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9.11.03

One If By Land, Two If By Sea

Did First Americans Arrive By Land And Sea?

A growing number of experts are radically rethinking how the Americas were first populated. Scientists say an emerging picture suggests that the earliest people to reach the New World may have arrived by both land and coastal routes.

For the last several decades, prevailing theory held that a small group of big game hunters in Siberia followed the Pleistocene megafauna—mammoth, mastodon, and extinct bison—across a land bridge that formed during the last Ice Age. Known as Beringia, it connected Asia to Alaska and northwestern Canada. As the glaciers began to retreat, an ice-free corridor opened up around 12,000 years ago, allowing people to make their way south to populate North and South America.

... For decades it was simply assumed that the coast of Beringia was an inhospitable place to live, said Erlandson. New evidence suggests that instead of a straight-line coast, the southern coastline of Beringia was comprised of hundreds of islands, shallow bays, and inlets. Such coastal topography would have facilitated coastal living and migration.


One issue this article doesn't follow up on is the question of megafauna. The prevailing image of the first Americans is of big-game hunters following the mastodons from Siberia. But a coastal route would suggest a much greater emphasis on smaller animals and plants. The Clovis culture would then be an indigenous adaptation, developed as people left their maritime environments and moved inland to where the big game was.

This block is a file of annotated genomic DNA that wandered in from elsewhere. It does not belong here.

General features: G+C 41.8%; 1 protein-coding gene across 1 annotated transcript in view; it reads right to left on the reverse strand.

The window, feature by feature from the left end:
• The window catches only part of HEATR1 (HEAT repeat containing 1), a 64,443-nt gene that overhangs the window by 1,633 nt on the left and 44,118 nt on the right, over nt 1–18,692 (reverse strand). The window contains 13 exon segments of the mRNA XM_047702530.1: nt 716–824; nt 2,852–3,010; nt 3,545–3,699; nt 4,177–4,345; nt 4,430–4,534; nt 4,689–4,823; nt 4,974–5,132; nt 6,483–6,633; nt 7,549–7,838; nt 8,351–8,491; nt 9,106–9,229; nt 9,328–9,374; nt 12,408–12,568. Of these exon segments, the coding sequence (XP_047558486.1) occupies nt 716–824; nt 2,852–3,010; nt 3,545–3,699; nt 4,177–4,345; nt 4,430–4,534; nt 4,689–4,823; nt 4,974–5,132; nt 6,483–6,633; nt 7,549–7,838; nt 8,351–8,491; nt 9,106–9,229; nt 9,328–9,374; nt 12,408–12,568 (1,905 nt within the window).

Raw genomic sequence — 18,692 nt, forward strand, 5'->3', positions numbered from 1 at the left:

I wonder what the shift from thinking about the first Americans as generalists rather than big game specialists says about how rapidly the continent was populated. Many people believe that the megafauna were wiped out in part by a rapid population expansion of hunters -- the "blitzkreig" hypothesis. I have a preconceived skepticism about this theory based on closer investigations of the cases of South America and Australia. This is bolstered by the historical evidence from hunting of the most mega of the fauna left after the ice ages, the bison. We hear a lot about how conservation-minded the Indians of the plains were in contrast to the wasteful whites who nearly wiped the bison out. But as Shepard Krech points out, another important factor was that the plains Indians simply weren't capable of putting that much hunting pressure on the bison. To do so would have required many more mouths to feed than the plains Indians had (clearly the Lakota never read Malthus). This makes me wonder why the Paleoindians would have been different (though they certainly could have been -- one could argue that other factors, such as climate, reduced the megafauna's numbers so that they were extinct-able whereas the bison remained too numerous).

On the one hand, it seems like generalists would be able to expand more rapidly, because they're less dependent on any particular resource. It seems like they could more quickly pick up new food sources as they moved across the continent, rather than being limited by the range of the megafauna. Then again, the "blitzkreig" hypothesis only requires rapid population expansion through the areas with megafauna. On the other hand, the archaeological evidence points in the other direction -- there are many Clovis sites, whereas there are no universally agreed-upon pre-Clovis sites (though I personally am pretty confident in Meadowcroft). So either the pre-Clovis generalists tread very lightly upon the land, or there was no population explosion until Clovis times.

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